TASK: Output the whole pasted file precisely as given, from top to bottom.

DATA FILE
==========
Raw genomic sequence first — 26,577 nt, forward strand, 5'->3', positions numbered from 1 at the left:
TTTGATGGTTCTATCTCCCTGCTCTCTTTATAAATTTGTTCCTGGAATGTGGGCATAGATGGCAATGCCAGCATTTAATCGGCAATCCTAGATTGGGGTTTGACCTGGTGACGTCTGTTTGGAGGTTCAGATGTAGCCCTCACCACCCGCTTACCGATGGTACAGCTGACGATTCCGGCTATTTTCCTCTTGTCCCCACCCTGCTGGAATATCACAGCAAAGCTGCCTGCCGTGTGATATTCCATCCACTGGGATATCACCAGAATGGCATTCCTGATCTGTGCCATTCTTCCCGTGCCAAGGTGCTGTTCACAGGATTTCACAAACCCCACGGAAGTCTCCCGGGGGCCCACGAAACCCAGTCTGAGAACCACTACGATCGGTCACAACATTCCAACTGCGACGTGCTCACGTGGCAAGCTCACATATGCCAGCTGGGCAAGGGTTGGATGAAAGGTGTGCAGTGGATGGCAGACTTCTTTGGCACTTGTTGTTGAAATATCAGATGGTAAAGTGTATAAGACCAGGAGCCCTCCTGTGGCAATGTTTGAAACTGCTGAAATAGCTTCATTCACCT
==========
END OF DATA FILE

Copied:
Raw genomic sequence first — 26,577 nt, forward strand, 5'->3', positions numbered from 1 at the left:
TTTGATGGTTCTATCTCCCTGCTCTCTTTATAAATTTGTTCCTGGAATGTGGGCATAGATGGCAATGCCAGCATTTAATCGGCAATCCTAGATTGGGGTTTGACCTGGTGACGTCTGTTTGGAGGTTCAGATGTAGCCCTCACCACCCGCTTACCGATGGTACAGCTGACGATTCCGGCTATTTTCCTCTTGTCCCCACCCTGCTGGAATATCACAGCAAAGCTGCCTGCCGTGTGATATTCCATCCACTGGGATATCACCAGAATGGCATTCCTGATCTGTGCCATTCTTCCCGTGCCAAGGTGCTGTTCACAGGATTTCACAAACCCCACGGAAGTCTCCCGGGGGCCCACGAAACCCAGTCTGAGAACCACTACGATCGGTCACAACATTCCAACTGCGACGTGCTCACGTGGCAAGCTCACATATGCCAGCTGGGCAAGGGTTGGATGAAAGGTGTGCAGTGGATGGCAGACTTCTTTGGCACTTGTTGTTGAAATATCAGATGGTAAAGTGTATAAGACCAGGAGCCCTCCTGTGGCAATGTTTGAAACTGCTGAAATAGCTTCATTCACCT